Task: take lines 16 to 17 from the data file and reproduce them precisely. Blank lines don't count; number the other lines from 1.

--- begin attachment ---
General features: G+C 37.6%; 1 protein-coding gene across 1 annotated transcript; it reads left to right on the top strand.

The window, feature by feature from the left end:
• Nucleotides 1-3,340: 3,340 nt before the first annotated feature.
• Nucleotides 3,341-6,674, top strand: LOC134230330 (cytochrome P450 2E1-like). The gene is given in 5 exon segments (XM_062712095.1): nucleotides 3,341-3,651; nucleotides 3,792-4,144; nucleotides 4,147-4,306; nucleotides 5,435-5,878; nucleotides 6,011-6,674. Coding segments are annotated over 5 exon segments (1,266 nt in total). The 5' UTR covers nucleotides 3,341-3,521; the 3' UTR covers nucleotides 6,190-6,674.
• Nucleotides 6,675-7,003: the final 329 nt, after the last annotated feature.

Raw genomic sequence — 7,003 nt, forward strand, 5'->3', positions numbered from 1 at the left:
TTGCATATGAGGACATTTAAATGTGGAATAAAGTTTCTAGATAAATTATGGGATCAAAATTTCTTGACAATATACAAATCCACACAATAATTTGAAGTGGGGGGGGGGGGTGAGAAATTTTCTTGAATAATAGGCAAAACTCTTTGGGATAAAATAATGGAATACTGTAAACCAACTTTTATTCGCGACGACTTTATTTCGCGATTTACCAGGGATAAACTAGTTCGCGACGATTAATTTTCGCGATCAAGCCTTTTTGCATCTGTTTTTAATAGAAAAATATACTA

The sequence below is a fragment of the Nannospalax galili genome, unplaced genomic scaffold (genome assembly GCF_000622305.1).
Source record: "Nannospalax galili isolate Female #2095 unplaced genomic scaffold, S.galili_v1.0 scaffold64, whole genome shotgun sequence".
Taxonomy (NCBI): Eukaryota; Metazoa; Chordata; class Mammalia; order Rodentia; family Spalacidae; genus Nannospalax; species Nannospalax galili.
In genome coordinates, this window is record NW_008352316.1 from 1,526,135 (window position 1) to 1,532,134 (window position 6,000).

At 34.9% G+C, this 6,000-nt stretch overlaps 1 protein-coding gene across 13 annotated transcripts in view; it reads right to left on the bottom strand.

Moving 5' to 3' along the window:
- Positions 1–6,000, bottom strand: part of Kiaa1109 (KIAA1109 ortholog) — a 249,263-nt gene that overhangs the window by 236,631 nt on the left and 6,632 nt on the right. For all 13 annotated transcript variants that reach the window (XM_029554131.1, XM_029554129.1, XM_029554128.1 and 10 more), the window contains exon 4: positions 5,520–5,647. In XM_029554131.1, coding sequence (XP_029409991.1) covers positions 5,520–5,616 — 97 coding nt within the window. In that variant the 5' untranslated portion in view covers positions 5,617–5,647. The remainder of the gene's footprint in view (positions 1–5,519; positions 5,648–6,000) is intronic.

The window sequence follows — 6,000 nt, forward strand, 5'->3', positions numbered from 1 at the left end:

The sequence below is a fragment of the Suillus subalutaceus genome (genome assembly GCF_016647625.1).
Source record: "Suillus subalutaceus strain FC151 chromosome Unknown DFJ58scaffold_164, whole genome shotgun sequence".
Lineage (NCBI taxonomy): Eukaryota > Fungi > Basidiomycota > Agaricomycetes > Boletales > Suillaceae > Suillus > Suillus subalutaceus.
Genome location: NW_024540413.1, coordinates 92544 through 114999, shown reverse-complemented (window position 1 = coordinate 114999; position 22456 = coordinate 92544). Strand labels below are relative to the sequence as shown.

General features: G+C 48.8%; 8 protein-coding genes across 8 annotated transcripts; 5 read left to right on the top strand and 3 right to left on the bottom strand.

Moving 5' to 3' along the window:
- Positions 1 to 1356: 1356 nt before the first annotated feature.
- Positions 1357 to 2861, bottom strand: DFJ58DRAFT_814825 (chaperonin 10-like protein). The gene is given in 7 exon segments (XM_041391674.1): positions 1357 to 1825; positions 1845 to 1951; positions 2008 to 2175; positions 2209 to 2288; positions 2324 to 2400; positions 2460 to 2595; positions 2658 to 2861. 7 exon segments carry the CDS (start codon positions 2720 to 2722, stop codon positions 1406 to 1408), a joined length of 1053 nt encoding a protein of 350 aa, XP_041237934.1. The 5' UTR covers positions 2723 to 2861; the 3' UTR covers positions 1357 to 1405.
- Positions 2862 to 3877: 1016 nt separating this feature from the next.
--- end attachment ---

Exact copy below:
The sequence below is a fragment of the Suillus subalutaceus genome (genome assembly GCF_016647625.1).
Source record: "Suillus subalutaceus strain FC151 chromosome Unknown DFJ58scaffold_164, whole genome shotgun sequence".